by Quentin Casey
FREDERICTON – It may be the well-trumpeted goal of New Brunswick Premier Shawn Graham, but two of the region’s leading thinkers say Nova Scotia has the edge when it comes to becoming self-sufficient and free of federal transfers.
Rarely does a Graham government press release, announcement or speech fail to remind New Brunswickers of the quest to steer the province from federal equalization dependency within 20 years.
Yet it could be Nova Scotia Premier Rodney MacDonald who celebrates self-sufficiency in as little as five or 10 years, if current trends and economic indicators hold true.
“(Nova Scotia) has a number of things that we don’t have,” Université de Moncton economist Donald Savoie said Monday.
Savoie, who holds the Canada Research Chair in public administration and governance, says the Nova Scotian advantage lies in Halifax – the booming urban area that serves as the Atlantic region’s main centre.
“Nova Scotia has deep challenges and they’re called Cape Breton and rural Nova Scotia. But one thing they do have is Halifax and you don’t pull against gravity when you’re in Halifax. It’s got everything,” he said.
Savoie points to the deep water port, regional offices for national banks and the federal government and top-notch hospitals as Halifax’s attributes.
Add to that list what he describes as the region’s top post-secondary institution – Dalhousie University.
“Dal can compete with any university in North America. I’m not sure we can say the same thing about the universities in New Brunswick,” he said. “It’s much easier to (produce) growth in Halifax than it is in the province of New Brunswick.”
He says the city is also boosted by an influx of investment banking jobs and 1,000 new positions secured when BlackBerry maker Research in Motion decided to set up offices.
“We’re not in that zone yet,” Savoie said. “Success breeds success and failure breeds failure. Halifax has been on a good run of success these days.
“Halifax is a gem, it’s a jewel. If you’re working with Halifax, you’re not pulling against gravity as much as we are in New Brunswick.”
Savoie, seen as the architect of the Atlantic Canada Opportunities Agency, says New Brunswick gets some benefits from having a few, smaller urban areas. But there is also the potential for crippling competition without a main city.
“I get very upset when I see Moncton and Saint John competing and tearing at each other,” he said of recent competition over such things as hospital units. “I think that’s unhealthy and nonsensical. We’ve got to get over this parochialism.
“It’s asinine. Unless we learn to recognize that what’s good for Saint John is good for Moncton and vice versa, we’re going to have a problem.”
The same applies for the region as a whole, he contends.
“If we could drop this parochialism we have in the Maritime provinces and all row in the same direction, we would be better off,” he said.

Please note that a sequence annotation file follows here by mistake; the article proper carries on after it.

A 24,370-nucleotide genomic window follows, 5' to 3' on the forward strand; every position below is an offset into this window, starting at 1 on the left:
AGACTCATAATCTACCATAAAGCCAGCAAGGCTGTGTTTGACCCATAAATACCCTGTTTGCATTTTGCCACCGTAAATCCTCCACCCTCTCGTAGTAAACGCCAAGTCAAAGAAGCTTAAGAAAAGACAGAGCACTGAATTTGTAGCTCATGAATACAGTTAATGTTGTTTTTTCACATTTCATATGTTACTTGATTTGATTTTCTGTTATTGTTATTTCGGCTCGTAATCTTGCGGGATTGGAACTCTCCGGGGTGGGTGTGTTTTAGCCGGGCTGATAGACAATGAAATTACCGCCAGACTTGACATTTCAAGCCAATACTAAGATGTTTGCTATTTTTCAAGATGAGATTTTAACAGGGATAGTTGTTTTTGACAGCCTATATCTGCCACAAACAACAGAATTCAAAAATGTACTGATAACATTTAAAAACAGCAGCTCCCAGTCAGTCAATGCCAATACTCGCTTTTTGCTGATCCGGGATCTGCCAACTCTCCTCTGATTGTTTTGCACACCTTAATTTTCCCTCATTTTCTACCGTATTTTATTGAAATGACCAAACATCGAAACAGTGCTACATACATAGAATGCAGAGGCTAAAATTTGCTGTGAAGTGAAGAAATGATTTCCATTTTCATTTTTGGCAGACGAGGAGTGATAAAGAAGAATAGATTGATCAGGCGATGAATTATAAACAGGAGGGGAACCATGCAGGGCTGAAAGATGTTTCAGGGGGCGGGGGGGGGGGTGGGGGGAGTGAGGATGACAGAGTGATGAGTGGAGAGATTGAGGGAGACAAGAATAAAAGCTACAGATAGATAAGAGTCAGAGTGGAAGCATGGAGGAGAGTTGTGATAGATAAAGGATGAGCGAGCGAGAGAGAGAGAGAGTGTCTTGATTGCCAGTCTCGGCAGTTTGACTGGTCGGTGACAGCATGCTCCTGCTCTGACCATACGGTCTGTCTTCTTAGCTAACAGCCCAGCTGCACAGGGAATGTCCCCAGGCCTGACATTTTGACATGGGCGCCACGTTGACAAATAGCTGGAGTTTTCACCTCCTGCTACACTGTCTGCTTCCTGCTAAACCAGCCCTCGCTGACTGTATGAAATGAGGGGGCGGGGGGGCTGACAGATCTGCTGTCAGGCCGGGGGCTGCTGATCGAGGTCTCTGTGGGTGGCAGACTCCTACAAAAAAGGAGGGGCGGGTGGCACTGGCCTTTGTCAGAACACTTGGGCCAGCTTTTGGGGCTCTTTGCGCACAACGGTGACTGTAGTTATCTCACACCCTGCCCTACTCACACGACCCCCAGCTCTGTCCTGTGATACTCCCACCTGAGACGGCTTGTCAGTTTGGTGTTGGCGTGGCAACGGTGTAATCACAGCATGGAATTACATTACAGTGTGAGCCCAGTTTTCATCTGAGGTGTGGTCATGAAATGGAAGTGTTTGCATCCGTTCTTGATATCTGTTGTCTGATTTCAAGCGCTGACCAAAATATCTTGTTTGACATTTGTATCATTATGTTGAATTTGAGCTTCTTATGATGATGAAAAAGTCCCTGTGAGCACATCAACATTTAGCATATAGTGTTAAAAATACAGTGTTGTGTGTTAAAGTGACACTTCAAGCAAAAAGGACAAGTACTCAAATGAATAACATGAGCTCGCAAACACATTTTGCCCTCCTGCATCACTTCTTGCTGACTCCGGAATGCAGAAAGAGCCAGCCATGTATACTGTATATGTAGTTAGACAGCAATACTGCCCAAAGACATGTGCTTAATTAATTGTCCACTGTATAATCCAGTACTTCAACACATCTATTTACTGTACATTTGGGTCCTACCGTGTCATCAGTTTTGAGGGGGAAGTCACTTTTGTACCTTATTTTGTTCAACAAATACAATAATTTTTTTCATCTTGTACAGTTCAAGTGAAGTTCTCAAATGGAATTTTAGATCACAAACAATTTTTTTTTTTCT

“I think we all have to accept as Maritimers that Halifax is going to be the growth centre of this region and come to terms with the fact that what’s good for Halifax is good for New Brunswick and vice versa.”
Charles Cirtwill, acting president of the Atlantic Institute for Market Studies, a Halifax-based think-tank, says Nova Scotia has the edge when it comes to improving its lot compared to other provinces.
“When you look at the relative economic activity that’s going on and the various potential growth opportunities, certainly Nova Scotia has the potential”‰”¦”‰to beat New Brunswick to the finish line in terms of being self-sufficient,” he said.
Cirtwill points to gross domestic product growth, demographics and overall debt levels as proof.
“Yes, if you’re talking raw numbers Nova Scotia probably has the better foundation to be self-sufficient,” he said. “But I don’t think New Brunswick has anything to worry about in terms of not being able to achieve the goal.”
According to Cirtwill, if things go well within Nova Scotia’s oil and gas sector, the province could end its dependency on federal transfers within the next decade.
Similarly, he confirms that 20 years is a reasonable target for New Brunswick, and is buoyed by developments such as the $1.7-billion postash mining investment unveiled last month in Sussex.
“It puts New Brunswick back in the game,” he said. “Nothing can beat attitude and right now New Brunswick is talking self-sufficiency and Nova Scotia is talking federal cash,” he said of Premier MacDonald’s clash with Ottawa over the offshore revenue accord.
For his part, Graham said he doesn’t believe Nova Scotia is better positioned to succeed.
“I don’t buy that argument,” he said Monday. “I’m not here to compete against Nova Scotia, I want to work in co-operation with their economic development plans.
“These are exciting times for (New Brunswick) and we’re not going to sit idly by and watch other jurisdictions pass us by,” he said, noting his pledge to make the province a centre of energy production for sales to the United States.
“Yes, there are benefits in other jurisdictions. That is why we have to work twice as hard to overcome the advantage that those regions have.”
Cirtwill says Graham’s approach is sound, with one glaring exception.
“New Brunswick has to stop raising taxes,” he said the Liberals’ across-the-board tax hike in the last provincial budget.
“I think we have to stop thinking that government can somehow open its wallet and make these things happen.
“We have to talk the language that it’s all about creating an environment for business to pull you up by the bootstraps, not for government to manufacture new ones.”